Somewhere in this large field was once a grave—
so my brother says as he tells me stories
of our grandfather I had never heard—
no cemetery, just one sunken grave
that our granddad plowed around for however
long until he grew tired of losing wheat
or corn that might add a peck to his yield.
No county record, no ledger, no name—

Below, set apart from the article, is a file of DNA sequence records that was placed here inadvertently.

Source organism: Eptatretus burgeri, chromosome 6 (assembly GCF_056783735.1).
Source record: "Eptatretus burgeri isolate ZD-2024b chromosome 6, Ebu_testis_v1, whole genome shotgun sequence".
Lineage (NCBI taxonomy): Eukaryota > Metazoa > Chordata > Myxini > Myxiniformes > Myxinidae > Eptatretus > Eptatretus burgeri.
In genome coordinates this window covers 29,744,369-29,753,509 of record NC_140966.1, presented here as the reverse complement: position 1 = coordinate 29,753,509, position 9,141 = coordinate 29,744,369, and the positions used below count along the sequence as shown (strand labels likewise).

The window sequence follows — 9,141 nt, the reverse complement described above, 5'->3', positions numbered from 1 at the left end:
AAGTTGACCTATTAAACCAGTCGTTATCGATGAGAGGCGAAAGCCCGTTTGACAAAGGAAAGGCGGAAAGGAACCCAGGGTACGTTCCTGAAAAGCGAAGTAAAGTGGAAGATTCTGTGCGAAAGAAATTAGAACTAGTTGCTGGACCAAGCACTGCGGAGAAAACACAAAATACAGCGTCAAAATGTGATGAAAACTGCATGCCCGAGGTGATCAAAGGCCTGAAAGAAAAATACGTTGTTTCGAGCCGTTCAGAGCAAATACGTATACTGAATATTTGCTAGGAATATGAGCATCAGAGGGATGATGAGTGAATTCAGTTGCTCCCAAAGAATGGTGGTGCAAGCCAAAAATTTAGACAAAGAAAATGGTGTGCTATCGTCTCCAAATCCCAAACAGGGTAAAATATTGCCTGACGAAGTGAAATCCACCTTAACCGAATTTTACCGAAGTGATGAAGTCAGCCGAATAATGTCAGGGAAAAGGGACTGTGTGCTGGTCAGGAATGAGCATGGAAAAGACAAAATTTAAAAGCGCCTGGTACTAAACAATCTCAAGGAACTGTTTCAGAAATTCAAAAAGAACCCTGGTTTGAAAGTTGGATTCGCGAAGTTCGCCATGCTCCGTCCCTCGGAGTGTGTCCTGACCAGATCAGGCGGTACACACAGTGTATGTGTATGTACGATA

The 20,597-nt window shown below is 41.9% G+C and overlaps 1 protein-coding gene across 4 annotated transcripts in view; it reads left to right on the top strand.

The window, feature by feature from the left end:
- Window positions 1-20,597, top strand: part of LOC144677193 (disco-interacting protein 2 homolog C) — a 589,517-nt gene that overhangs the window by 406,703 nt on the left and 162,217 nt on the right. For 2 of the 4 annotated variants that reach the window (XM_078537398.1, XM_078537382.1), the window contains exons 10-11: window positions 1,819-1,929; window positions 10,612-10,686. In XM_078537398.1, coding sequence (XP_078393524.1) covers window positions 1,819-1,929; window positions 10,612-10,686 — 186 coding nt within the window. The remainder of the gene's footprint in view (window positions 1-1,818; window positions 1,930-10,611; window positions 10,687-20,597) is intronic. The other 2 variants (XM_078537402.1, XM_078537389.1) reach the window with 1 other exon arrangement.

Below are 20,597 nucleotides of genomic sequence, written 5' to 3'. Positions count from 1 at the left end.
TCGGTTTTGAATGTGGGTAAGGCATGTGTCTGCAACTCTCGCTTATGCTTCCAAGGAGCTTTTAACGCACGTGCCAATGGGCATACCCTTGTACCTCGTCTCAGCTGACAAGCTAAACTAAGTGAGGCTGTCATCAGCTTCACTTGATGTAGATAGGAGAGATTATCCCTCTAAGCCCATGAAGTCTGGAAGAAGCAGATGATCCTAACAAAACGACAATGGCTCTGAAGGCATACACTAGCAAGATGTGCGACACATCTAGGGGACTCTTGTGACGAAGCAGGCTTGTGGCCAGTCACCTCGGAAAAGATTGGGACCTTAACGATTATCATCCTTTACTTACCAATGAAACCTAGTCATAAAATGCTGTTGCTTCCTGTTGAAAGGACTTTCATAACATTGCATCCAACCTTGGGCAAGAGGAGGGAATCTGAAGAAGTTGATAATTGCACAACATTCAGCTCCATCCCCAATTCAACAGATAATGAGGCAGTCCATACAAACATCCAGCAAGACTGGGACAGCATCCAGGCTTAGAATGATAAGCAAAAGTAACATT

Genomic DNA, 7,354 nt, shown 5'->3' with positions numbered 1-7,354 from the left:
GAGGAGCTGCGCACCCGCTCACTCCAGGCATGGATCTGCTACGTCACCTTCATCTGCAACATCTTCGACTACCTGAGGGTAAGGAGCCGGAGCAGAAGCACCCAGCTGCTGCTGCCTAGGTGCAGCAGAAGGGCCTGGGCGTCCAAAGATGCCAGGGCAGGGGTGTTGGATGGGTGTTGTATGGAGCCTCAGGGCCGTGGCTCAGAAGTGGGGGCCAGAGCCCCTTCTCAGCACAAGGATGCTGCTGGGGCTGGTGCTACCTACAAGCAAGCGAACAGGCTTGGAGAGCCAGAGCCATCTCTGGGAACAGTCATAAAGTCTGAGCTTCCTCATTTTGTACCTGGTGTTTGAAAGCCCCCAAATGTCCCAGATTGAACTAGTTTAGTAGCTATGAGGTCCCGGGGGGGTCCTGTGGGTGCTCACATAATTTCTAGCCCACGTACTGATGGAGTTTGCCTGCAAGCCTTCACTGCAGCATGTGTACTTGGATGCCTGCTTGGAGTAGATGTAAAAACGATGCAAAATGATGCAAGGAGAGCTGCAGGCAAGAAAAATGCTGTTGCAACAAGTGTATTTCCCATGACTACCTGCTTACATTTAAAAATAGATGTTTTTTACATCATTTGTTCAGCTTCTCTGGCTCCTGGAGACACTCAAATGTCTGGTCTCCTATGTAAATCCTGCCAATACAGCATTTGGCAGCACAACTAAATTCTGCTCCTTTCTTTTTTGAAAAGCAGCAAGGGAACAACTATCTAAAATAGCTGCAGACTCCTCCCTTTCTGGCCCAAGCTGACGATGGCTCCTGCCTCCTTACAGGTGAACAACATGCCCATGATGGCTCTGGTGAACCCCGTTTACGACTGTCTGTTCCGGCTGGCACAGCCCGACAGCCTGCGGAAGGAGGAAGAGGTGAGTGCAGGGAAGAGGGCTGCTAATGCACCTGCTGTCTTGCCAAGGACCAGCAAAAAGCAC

we know only this: that a simple life
ended here long ago, plain words were said,
and a flat rock was sufficient headstone.
One day that austere mark was tossed away,
and then he strode behind the sweaty Belgians,
his half-deaf ears not quite hearing the plow
slicing untrod earth and roots and coming
just that close to breaking those ancient bones.